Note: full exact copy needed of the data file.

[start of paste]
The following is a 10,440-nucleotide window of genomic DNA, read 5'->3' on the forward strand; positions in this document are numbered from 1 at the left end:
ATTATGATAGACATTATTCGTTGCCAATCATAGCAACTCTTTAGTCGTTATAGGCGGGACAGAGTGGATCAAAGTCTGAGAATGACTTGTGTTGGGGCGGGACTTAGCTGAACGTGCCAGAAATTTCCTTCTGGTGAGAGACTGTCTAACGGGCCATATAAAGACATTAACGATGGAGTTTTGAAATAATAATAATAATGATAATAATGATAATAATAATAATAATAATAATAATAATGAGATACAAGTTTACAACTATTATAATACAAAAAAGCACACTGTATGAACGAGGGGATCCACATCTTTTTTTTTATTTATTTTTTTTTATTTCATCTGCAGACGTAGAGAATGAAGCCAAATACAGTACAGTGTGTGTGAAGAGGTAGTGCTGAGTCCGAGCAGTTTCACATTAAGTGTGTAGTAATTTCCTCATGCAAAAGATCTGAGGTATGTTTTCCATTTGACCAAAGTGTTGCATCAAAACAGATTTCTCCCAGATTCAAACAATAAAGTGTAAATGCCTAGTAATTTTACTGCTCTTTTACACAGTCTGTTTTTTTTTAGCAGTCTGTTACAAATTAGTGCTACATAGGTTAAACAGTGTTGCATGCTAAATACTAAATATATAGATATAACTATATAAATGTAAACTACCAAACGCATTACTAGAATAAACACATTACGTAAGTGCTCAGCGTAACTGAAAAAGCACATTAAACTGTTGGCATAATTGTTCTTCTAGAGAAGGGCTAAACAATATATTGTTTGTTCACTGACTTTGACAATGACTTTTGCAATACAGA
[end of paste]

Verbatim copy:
The following is a 10,440-nucleotide window of genomic DNA, read 5'->3' on the forward strand; positions in this document are numbered from 1 at the left end:
ATTATGATAGACATTATTCGTTGCCAATCATAGCAACTCTTTAGTCGTTATAGGCGGGACAGAGTGGATCAAAGTCTGAGAATGACTTGTGTTGGGGCGGGACTTAGCTGAACGTGCCAGAAATTTCCTTCTGGTGAGAGACTGTCTAACGGGCCATATAAAGACATTAACGATGGAGTTTTGAAATAATAATAATAATGATAATAATGATAATAATAATAATAATAATAATAATAATGAGATACAAGTTTACAACTATTATAATACAAAAAAGCACACTGTATGAACGAGGGGATCCACATCTTTTTTTTTATTTATTTTTTTTTATTTCATCTGCAGACGTAGAGAATGAAGCCAAATACAGTACAGTGTGTGTGAAGAGGTAGTGCTGAGTCCGAGCAGTTTCACATTAAGTGTGTAGTAATTTCCTCATGCAAAAGATCTGAGGTATGTTTTCCATTTGACCAAAGTGTTGCATCAAAACAGATTTCTCCCAGATTCAAACAATAAAGTGTAAATGCCTAGTAATTTTACTGCTCTTTTACACAGTCTGTTTTTTTTTAGCAGTCTGTTACAAATTAGTGCTACATAGGTTAAACAGTGTTGCATGCTAAATACTAAATATATAGATATAACTATATAAATGTAAACTACCAAACGCATTACTAGAATAAACACATTACGTAAGTGCTCAGCGTAACTGAAAAAGCACATTAAACTGTTGGCATAATTGTTCTTCTAGAGAAGGGCTAAACAATATATTGTTTGTTCACTGACTTTGACAATGACTTTTGCAATACAGA